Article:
Understanding MediaSession (Part 3/4)

How to use it for simple use cases

Introduction

The goal of this series of articles is to give you a deep understanding of MediaSession, what it is good for, when to use it, and when not to. This is the third part of a 4 part series that includes:

  1. Is MediaSession for me?
  2. Making sense of the complex media landscape
  3. How to use it for simple use cases (this article)
  4. How to use it for complex use cases

How to use it

Now that we have covered a high level conceptual model of what MediaSession is, why to it, and how it roughly fits into your app’s codebase, here are some details on how to use it. We are going to cover two use cases for media playback apps:

  1. An video playback app that only supports foreground playback.
  2. An audio playback app that supports both foreground and background playback, and allows other apps to browse its media content.

App that plays video in the foreground

This app has a UI that allows the user to control audio playback. And it can use a MediaSession to communicate information between the player and the activity. However, it does not have a Service, and neither does it use MediaBrowserService, not does it show notifications.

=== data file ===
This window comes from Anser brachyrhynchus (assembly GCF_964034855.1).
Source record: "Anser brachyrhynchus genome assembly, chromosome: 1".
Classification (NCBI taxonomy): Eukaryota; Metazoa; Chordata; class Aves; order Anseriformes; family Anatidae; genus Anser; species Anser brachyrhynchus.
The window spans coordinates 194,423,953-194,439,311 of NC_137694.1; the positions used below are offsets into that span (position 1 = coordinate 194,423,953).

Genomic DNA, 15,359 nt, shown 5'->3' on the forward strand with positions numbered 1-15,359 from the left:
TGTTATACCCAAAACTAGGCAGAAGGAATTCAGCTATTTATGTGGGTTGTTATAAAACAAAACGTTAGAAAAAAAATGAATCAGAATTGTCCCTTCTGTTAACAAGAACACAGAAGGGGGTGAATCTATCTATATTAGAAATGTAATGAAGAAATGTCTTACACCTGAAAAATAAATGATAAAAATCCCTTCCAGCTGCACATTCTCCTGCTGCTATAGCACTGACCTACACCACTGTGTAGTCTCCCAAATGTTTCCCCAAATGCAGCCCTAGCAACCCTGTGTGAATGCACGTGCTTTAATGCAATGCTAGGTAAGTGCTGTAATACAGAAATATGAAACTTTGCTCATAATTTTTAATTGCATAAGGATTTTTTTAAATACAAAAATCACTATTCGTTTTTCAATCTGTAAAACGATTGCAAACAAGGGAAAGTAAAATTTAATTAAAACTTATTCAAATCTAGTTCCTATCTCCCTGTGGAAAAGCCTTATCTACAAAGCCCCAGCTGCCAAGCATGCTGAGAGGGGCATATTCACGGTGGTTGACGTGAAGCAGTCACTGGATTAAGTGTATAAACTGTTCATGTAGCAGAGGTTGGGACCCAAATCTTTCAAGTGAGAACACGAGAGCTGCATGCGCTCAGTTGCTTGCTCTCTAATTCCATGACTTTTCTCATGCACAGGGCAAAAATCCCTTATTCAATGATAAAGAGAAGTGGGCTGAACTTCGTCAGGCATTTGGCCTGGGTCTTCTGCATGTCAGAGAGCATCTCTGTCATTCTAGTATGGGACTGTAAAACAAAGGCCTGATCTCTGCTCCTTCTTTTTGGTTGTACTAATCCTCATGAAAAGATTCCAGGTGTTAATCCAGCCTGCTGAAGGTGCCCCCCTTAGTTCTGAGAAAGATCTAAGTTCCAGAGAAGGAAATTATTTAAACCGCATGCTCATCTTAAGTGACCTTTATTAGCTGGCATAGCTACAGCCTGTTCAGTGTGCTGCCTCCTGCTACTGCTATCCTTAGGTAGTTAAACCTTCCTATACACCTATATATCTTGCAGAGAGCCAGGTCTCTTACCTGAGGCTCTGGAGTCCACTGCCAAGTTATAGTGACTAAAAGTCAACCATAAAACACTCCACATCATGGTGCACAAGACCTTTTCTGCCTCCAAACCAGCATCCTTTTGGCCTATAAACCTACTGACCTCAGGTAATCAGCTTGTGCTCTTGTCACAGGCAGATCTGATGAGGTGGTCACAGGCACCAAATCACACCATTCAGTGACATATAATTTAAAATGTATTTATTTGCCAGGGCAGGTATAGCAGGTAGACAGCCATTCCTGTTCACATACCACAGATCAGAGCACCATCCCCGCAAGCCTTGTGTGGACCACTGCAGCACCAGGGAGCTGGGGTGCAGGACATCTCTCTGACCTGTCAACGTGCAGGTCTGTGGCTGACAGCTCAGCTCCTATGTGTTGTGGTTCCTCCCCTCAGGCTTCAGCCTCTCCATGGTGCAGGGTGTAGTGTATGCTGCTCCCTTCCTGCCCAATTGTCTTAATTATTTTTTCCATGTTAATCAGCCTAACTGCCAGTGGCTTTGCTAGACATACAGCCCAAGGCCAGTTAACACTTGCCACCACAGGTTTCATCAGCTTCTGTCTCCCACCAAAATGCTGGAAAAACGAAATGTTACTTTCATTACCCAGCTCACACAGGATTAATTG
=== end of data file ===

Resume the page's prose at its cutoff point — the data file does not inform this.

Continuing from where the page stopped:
The diagram below provides a high level overview of the components that you have to implement in order to create an audio playback app that uses MediaSession.

Please refer to developers.android.com to get more details on each of the classes that you will need to use. You will have to perform the following tasks:

  • Create a MediaPlayer or ExoPlayer to actually load, prepare, and play the content.
  • Create a MediaSession that you can use to share information about what is playing to other apps. And you can also allow external playback control of your app (from Google Assistant, Bluetooth headsets, media buttons, etc).

The next article in the series covers this in much greater detail for the more complex use case of playing audio in the background.

Android Media Resources

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